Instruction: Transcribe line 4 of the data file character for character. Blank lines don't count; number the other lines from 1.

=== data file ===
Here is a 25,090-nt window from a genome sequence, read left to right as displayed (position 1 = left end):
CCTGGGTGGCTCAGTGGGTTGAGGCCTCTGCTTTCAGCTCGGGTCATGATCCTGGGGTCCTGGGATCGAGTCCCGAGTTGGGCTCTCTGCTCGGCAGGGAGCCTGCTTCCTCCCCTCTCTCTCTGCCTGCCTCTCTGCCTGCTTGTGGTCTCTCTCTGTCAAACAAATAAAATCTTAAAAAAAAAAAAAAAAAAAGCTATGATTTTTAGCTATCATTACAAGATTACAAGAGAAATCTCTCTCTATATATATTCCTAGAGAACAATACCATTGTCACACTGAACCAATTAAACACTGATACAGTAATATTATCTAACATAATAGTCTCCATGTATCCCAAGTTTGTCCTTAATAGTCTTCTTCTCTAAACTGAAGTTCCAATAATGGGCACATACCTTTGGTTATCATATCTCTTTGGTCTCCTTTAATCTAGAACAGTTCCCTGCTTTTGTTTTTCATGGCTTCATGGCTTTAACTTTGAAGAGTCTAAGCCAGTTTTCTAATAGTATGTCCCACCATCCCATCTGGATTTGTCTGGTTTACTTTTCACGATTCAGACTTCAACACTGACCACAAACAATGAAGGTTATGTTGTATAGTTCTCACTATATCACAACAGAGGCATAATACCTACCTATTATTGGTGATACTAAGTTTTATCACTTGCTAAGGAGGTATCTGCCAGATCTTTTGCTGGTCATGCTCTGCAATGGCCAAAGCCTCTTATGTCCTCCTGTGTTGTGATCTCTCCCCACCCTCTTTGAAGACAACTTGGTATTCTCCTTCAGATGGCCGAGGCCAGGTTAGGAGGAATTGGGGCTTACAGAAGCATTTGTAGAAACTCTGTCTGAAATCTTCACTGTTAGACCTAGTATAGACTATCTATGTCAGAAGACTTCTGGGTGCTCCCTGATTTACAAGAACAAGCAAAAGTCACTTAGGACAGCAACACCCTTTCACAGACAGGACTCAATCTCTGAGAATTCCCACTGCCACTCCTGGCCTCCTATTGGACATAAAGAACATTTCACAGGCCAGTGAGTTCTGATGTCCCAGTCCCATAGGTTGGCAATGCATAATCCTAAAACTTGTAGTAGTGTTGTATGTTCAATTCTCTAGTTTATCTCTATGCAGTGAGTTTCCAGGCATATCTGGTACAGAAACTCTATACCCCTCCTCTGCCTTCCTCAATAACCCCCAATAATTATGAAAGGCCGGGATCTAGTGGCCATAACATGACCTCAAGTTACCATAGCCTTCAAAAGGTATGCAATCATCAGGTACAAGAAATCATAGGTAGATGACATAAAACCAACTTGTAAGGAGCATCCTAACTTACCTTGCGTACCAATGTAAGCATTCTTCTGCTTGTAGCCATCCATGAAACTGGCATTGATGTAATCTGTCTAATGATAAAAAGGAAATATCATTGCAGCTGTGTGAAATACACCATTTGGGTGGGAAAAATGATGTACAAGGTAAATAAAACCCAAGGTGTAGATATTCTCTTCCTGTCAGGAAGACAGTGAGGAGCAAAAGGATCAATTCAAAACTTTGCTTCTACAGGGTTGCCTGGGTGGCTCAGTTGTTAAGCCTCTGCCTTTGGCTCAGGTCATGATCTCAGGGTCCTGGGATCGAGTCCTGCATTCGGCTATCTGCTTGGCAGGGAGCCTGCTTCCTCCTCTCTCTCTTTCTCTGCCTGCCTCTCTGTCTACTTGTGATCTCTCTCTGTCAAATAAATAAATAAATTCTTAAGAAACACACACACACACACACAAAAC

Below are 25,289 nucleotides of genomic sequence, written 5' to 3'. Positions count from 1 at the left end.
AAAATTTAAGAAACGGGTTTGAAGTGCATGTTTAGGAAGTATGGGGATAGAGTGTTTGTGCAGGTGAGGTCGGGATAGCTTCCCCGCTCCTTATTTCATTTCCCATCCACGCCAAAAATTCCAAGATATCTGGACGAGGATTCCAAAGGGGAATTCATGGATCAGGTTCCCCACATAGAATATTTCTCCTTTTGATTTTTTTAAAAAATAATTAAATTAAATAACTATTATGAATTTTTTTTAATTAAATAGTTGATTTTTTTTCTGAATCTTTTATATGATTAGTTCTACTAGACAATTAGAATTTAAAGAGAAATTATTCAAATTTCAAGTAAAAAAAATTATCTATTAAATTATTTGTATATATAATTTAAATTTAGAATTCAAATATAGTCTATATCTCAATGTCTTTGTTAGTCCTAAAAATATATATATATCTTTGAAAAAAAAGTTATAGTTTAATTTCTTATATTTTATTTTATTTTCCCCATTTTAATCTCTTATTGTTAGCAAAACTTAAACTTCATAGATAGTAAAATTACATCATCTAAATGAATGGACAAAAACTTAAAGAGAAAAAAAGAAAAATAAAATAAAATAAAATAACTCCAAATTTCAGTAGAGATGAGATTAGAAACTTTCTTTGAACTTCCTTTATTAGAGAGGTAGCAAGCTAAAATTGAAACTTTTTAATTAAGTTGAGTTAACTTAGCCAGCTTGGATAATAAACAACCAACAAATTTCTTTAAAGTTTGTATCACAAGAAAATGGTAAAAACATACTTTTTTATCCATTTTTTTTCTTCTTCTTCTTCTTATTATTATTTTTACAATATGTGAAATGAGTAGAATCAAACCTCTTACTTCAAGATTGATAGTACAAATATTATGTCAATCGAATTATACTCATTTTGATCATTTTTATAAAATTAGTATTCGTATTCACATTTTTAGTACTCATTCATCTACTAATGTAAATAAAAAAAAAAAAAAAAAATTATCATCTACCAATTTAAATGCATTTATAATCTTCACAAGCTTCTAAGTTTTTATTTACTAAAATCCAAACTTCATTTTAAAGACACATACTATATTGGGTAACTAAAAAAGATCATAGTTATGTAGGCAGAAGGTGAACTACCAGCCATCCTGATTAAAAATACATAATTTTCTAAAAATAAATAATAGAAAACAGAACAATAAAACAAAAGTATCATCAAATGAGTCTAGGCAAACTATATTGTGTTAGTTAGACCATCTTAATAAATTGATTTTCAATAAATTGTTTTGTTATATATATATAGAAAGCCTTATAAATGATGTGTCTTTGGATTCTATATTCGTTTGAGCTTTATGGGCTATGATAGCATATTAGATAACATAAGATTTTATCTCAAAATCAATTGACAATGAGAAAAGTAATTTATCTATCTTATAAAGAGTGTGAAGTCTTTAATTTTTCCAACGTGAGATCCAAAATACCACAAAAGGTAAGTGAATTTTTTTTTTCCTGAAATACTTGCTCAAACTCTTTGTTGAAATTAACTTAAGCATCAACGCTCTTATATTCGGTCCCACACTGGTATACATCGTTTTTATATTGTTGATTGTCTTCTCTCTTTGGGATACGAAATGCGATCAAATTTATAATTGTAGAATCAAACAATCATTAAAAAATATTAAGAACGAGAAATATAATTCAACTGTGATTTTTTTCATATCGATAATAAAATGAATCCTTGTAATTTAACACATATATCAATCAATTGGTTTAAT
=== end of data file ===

AAAATTTAAGAAACGGGTTTGAAGTGCATGTTTAGGAAGTATGGGGATAGAGTGTTTGTGCAGGTGAGGTCGGGATAGCTTCCCCGCTCCTTATTTCATTTCCCATCCACGCCAAAAATTCCAAGATATCTGGACGAGGATTCCAAAGGGGAATTCATGGATCAGGTTCCCCACATAGAATATTTCTCCTTTTGATTTTTTTAAAAAATAATTAAATTAAATAACTATTATGAATTTTTTTTAATTAAATAGTTGATTTTTTTTCTGAATCTTTTATATGATTAGTTCTACTAGACAATTAGAATTTAAAGAGAAATTATTCAAATTTCAAGTAAAAAAAATTATCTATTAAATTATTTGTATATATAATTTAAATTTAGAATTCAAATATAGTCTATATCTCAATGTCTTTGTTAGTCCTAAAAATATATATATATCTTTGAAAAAAAAGTTATAGTTTAATTTCTTATATTTTATTTTATTTTCCCCATTTTAATCTCTTATTGTTAGCAAAACTTAAACTTCATAGATAGTAAAATTACATCATCTAAATGAATGGACAAAAACTTAAAGAGAAAAAAAGAAAAATAAAATAAAATAAAATAACTCCAAATTTCAGTAGAGATGAGATTAGAAACTTTCTTTGAACTTCCTTTATTAGAGAGGTAGCAAGCTAAAATTGAAACTTTTTAATTAAGTTGAGTTAACTTAGCCAGCTTGGATAATAAACAACCAACAAATTTCTTTAAAGTTTGTATCACAAGAAAATGGTAAAAACATACTTTTTTATCCATTTTTTTTCTTCTTCTTCTTCTTATTATTATTTTTACAATATGTGAAATGAGTAGAATCAAACCTCTTACTTCAAGATTGATAGTACAAATATTATGTCAATCGAATTATACTCATTTTGATCATTTTTATAAAATTAGTATTCGTATTCACATTTTTAGTACTCATTCATCTACTAATGTAAATAAAAAAAAAAAAAAAAAATTATCATCTACCAATTTAAATGCATTTATAATCTTCACAAGCTTCTAAGTTTTTATTTACTAAAATCCAAACTTCATTTTAAAGACACATACTATATTGGGTAACTAAAAAAGATCATAGTTATGTAGGCAGAAGGTGAACTACCAGCCATCCTGATTAAAAATACATAATTTTCTAAAAATAAATAATAGAAAACAGAACAATAAAACAAAAGTATCATCAAATGAGTCTAGGCAAACTATATTGTGTTAGTTAGACCATCTTAATAAATTGATTTTCAATAAATTGTTTTGTTATATATATATAGAAAGCCTTATAAATGATGTGTCTTTGGATTCTATATTCGTTTGAGCTTTATGGGCTATGATAGCATATTAGATAACATAAGATTTTATCTCAAAATCAATTGACAATGAGAAAAGTAATTTATCTATCTTATAAAGAGTGTGAAGTCTTTAATTTTTCCAACGTGAGATCCAAAATACCACAAAAGGTAAGTGAATTTTTTTTTTCCTGAAATACTTGCTCAAACTCTTTGTTGAAATTAACTTAAGCATCAACGCTCTTATATTCGGTCCCACACTGGTATACATCGTTTTTATATTGTTGATTGTCTTCTCTCTTTGGGATACGAAATGCGATCAAATTTATAATTGTAGAATCAAACAATCATTAAAAAATATTAAGAACGAGAAATATAATTCAACTGTGATTTTTTTCATATCGATAATAAAATGAATCCTTGTAATTTAACACATATATCAATCAATTGGTTTAAT